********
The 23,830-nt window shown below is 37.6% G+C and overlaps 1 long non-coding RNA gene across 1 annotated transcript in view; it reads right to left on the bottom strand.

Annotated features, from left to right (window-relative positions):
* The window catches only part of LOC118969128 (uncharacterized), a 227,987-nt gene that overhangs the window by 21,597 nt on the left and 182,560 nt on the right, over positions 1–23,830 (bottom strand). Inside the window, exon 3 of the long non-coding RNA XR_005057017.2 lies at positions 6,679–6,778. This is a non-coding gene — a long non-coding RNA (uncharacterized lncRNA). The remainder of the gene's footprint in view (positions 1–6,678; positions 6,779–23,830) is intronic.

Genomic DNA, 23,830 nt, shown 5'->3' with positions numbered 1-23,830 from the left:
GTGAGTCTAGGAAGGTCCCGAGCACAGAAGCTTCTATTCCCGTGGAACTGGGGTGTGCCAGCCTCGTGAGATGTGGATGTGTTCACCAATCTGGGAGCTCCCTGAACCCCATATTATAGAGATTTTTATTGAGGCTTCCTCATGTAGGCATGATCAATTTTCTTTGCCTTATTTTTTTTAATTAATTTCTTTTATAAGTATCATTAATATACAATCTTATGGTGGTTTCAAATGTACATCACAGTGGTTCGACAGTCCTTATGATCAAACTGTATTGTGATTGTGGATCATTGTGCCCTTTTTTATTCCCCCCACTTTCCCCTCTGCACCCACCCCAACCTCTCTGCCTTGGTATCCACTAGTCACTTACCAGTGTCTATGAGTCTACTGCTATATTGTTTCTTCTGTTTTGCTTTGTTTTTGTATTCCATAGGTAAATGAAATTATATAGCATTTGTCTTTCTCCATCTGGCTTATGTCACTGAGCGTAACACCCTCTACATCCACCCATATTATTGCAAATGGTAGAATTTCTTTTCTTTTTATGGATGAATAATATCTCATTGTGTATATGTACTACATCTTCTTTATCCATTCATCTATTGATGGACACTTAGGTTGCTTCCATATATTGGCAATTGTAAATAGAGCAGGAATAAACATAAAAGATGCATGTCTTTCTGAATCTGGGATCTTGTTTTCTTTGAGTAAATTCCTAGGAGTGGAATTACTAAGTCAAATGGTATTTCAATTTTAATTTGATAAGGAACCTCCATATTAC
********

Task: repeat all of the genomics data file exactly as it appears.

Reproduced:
The 23,830-nt window shown below is 37.6% G+C and overlaps 1 long non-coding RNA gene across 1 annotated transcript in view; it reads right to left on the bottom strand.

Annotated features, from left to right (window-relative positions):
* The window catches only part of LOC118969128 (uncharacterized), a 227,987-nt gene that overhangs the window by 21,597 nt on the left and 182,560 nt on the right, over positions 1–23,830 (bottom strand). Inside the window, exon 3 of the long non-coding RNA XR_005057017.2 lies at positions 6,679–6,778. This is a non-coding gene — a long non-coding RNA (uncharacterized lncRNA). The remainder of the gene's footprint in view (positions 1–6,678; positions 6,779–23,830) is intronic.

Genomic DNA, 23,830 nt, shown 5'->3' with positions numbered 1-23,830 from the left:
GTGAGTCTAGGAAGGTCCCGAGCACAGAAGCTTCTATTCCCGTGGAACTGGGGTGTGCCAGCCTCGTGAGATGTGGATGTGTTCACCAATCTGGGAGCTCCCTGAACCCCATATTATAGAGATTTTTATTGAGGCTTCCTCATGTAGGCATGATCAATTTTCTTTGCCTTATTTTTTTTAATTAATTTCTTTTATAAGTATCATTAATATACAATCTTATGGTGGTTTCAAATGTACATCACAGTGGTTCGACAGTCCTTATGATCAAACTGTATTGTGATTGTGGATCATTGTGCCCTTTTTTATTCCCCCCACTTTCCCCTCTGCACCCACCCCAACCTCTCTGCCTTGGTATCCACTAGTCACTTACCAGTGTCTATGAGTCTACTGCTATATTGTTTCTTCTGTTTTGCTTTGTTTTTGTATTCCATAGGTAAATGAAATTATATAGCATTTGTCTTTCTCCATCTGGCTTATGTCACTGAGCGTAACACCCTCTACATCCACCCATATTATTGCAAATGGTAGAATTTCTTTTCTTTTTATGGATGAATAATATCTCATTGTGTATATGTACTACATCTTCTTTATCCATTCATCTATTGATGGACACTTAGGTTGCTTCCATATATTGGCAATTGTAAATAGAGCAGGAATAAACATAAAAGATGCATGTCTTTCTGAATCTGGGATCTTGTTTTCTTTGAGTAAATTCCTAGGAGTGGAATTACTAAGTCAAATGGTATTTCAATTTTAATTTGATAAGGAACCTCCATATTAC